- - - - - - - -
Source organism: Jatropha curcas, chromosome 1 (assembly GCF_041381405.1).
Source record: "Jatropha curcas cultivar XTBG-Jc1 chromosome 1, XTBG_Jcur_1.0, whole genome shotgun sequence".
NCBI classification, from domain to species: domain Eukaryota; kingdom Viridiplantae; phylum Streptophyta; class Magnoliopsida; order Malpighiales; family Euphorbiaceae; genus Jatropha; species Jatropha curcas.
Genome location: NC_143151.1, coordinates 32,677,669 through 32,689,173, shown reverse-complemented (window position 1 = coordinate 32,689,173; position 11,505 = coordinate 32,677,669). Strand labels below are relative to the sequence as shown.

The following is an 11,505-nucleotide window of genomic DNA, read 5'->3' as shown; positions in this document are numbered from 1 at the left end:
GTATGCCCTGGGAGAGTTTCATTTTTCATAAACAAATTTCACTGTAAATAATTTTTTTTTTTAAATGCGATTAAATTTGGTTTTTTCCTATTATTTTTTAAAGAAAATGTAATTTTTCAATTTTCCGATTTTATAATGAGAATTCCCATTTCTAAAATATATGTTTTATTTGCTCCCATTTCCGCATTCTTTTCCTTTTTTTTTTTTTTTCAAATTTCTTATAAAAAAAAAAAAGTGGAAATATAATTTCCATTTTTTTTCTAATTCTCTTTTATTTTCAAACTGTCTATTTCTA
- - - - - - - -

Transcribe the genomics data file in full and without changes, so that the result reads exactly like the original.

Source organism: Jatropha curcas, chromosome 1 (assembly GCF_041381405.1).
Source record: "Jatropha curcas cultivar XTBG-Jc1 chromosome 1, XTBG_Jcur_1.0, whole genome shotgun sequence".
NCBI classification, from domain to species: domain Eukaryota; kingdom Viridiplantae; phylum Streptophyta; class Magnoliopsida; order Malpighiales; family Euphorbiaceae; genus Jatropha; species Jatropha curcas.
Genome location: NC_143151.1, coordinates 32,677,669 through 32,689,173, shown reverse-complemented (window position 1 = coordinate 32,689,173; position 11,505 = coordinate 32,677,669). Strand labels below are relative to the sequence as shown.

The following is an 11,505-nucleotide window of genomic DNA, read 5'->3' as shown; positions in this document are numbered from 1 at the left end:
GTATGCCCTGGGAGAGTTTCATTTTTCATAAACAAATTTCACTGTAAATAATTTTTTTTTTTAAATGCGATTAAATTTGGTTTTTTCCTATTATTTTTTAAAGAAAATGTAATTTTTCAATTTTCCGATTTTATAATGAGAATTCCCATTTCTAAAATATATGTTTTATTTGCTCCCATTTCCGCATTCTTTTCCTTTTTTTTTTTTTTTCAAATTTCTTATAAAAAAAAAAAAGTGGAAATATAATTTCCATTTTTTTTCTAATTCTCTTTTATTTTCAAACTGTCTATTTCTA